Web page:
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Arch Cardiovasc Dis. 2017 Nov;110(11):634-642. doi: 10.1016/j.acvd.2017.05.003. Epub 2017 Jul 21.

Cardiovascular effects of air pollution.

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Radiology Department, Imaging Medical Centre Étoile-Neudorf, 67100 Strasbourg, France. Electronic address:
Department of Statistics, Harvard University Faculty of Arts and Sciences, MA 02138-2901 Cambridge, USA.
Department of Neurology, Dijon Stroke Registry, University Hospital and Medical School of Dijon, University of Burgundy, 21079 Dijon cedex, France.
Cardiology Department, Nouvel Hôpital Civil, University of Strasbourg, 67000 Strasbourg, France.
Cardiology Department, Universitair Ziekenhuis Brussel, VUB, 1090 Jette, Belgium.


Air pollution is composed of particulate matter (PM) and gaseous pollutants, such as nitrogen dioxide and ozone. PM is classified according to size into coarse particles (PM10), fine particles (PM2.5) and ultrafine particles. We aim to provide an original review of the scientific evidence from epidemiological and experimental studies examining the cardiovascular effects of outdoor air pollution. Pooled epidemiological studies reported that a 10μg/m3 increase in long-term exposure to PM2.5 was associated with an 11% increase in cardiovascular mortality. Increased cardiovascular mortality was also related to long-term and short-term exposure to nitrogen dioxide. Exposure to air pollution and road traffic was associated with an increased risk of arteriosclerosis, as shown by premature aortic and coronary calcification. Short-term increases in air pollution were associated with an increased risk of myocardial infarction, stroke and acute heart failure. The risk was increased even when pollutant concentrations were below European standards. Reinforcing the evidence from epidemiological studies, numerous experimental studies demonstrated that air pollution promotes a systemic vascular oxidative stress reaction. Radical oxygen species induce endothelial dysfunction, monocyte activation and some proatherogenic changes in lipoproteins, which initiate plaque formation. Furthermore, air pollution favours thrombus formation, because of an increase in coagulation factors and platelet activation. Experimental studies also indicate that some pollutants have more harmful cardiovascular effects, such as combustion-derived PM2.5 and ultrafine particles. Air pollution is a major contributor to cardiovascular diseases. Promotion of safer air quality appears to be a new challenge in cardiovascular disease prevention.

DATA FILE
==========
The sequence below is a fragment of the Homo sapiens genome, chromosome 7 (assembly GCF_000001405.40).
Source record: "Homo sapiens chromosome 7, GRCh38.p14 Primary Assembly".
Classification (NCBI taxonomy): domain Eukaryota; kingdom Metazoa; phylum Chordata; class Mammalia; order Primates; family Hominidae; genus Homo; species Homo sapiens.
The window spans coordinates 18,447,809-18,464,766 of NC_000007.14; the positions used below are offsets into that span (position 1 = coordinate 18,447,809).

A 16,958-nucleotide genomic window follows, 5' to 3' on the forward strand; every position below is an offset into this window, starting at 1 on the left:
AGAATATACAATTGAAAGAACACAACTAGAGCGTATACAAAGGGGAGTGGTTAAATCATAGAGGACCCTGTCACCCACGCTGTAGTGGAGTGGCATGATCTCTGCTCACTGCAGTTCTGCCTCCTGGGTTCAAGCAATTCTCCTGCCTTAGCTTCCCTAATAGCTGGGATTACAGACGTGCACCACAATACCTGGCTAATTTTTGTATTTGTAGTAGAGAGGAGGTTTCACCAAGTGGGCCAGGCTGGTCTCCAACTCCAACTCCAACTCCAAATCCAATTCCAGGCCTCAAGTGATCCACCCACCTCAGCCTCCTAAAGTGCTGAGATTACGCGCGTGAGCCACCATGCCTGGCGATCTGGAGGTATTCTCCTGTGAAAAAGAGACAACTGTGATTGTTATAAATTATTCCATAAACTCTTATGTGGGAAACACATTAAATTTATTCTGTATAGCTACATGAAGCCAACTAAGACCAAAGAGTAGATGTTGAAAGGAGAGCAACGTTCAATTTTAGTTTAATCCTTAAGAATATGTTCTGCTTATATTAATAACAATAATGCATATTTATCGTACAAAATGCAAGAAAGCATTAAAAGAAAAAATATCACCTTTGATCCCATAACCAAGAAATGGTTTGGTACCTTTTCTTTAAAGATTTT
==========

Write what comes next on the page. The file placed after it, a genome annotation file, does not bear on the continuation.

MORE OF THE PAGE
Air pollution; Cardiovascular mortality; Infarctus myocardique; Mortalité cardiovasculaire; Myocardial infarction; Oxidative stress; Particulate matter; Particules fines; Pollution de l’air; Stress oxydatif

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